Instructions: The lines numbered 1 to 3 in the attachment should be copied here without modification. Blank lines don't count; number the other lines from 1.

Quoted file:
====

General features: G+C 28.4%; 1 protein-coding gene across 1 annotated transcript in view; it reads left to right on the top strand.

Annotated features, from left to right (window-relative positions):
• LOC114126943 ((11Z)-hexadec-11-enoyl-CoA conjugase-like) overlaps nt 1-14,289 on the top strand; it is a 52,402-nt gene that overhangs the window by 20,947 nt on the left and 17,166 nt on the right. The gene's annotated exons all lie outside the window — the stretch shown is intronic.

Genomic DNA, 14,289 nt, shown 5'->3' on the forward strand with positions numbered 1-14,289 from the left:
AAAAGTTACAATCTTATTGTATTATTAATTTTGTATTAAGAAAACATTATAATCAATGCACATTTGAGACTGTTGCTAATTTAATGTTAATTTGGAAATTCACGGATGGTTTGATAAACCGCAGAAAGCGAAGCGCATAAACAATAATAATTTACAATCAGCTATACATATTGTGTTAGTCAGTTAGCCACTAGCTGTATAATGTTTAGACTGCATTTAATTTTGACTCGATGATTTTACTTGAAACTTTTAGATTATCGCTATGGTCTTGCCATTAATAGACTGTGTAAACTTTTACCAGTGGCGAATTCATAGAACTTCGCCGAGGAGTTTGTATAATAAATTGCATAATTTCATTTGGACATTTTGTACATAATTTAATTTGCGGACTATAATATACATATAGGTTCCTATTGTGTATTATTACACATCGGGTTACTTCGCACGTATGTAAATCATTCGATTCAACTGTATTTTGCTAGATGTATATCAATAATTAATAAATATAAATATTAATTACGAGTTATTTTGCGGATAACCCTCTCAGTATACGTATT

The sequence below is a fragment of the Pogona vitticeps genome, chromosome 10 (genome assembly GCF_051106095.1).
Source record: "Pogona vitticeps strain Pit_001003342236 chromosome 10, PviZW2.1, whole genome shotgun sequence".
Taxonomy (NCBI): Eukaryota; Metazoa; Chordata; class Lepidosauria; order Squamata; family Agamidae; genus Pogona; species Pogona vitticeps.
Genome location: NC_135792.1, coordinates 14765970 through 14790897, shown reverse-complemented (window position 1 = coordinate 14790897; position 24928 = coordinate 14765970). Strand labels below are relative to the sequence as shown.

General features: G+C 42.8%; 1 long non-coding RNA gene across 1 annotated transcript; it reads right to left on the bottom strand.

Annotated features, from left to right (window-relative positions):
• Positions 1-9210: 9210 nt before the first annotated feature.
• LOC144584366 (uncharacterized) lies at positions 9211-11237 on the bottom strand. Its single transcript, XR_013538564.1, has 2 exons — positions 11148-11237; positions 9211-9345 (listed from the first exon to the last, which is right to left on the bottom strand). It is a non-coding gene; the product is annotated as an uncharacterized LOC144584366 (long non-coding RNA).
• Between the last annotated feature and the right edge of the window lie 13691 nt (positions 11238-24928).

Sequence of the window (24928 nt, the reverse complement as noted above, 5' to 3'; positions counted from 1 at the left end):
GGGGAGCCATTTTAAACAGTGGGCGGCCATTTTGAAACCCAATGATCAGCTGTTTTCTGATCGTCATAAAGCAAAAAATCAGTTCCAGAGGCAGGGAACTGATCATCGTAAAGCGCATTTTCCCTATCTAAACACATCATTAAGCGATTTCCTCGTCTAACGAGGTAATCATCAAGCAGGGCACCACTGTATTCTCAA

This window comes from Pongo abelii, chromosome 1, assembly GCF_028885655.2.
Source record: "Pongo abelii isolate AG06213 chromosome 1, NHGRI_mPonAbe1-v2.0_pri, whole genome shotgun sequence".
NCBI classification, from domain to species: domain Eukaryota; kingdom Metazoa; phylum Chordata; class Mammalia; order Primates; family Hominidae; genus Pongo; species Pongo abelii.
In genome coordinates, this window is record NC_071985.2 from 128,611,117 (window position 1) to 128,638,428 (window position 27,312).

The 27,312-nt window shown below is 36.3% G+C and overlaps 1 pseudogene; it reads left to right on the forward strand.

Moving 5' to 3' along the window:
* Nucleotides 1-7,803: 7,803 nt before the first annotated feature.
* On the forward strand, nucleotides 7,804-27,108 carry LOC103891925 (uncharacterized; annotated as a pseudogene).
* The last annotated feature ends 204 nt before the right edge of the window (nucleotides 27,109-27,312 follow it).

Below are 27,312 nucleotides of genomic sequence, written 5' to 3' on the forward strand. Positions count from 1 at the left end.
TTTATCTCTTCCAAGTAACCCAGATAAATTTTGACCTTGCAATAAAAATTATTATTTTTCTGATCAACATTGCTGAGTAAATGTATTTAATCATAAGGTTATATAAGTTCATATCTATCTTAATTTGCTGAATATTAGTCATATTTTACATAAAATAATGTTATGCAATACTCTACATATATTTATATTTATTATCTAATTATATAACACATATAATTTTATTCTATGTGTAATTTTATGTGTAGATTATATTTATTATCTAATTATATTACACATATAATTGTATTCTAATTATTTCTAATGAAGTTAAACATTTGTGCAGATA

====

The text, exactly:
General features: G+C 28.4%; 1 protein-coding gene across 1 annotated transcript in view; it reads left to right on the top strand.

Annotated features, from left to right (window-relative positions):
• LOC114126943 ((11Z)-hexadec-11-enoyl-CoA conjugase-like) overlaps nt 1-14,289 on the top strand; it is a 52,402-nt gene that overhangs the window by 20,947 nt on the left and 17,166 nt on the right. The gene's annotated exons all lie outside the window — the stretch shown is intronic.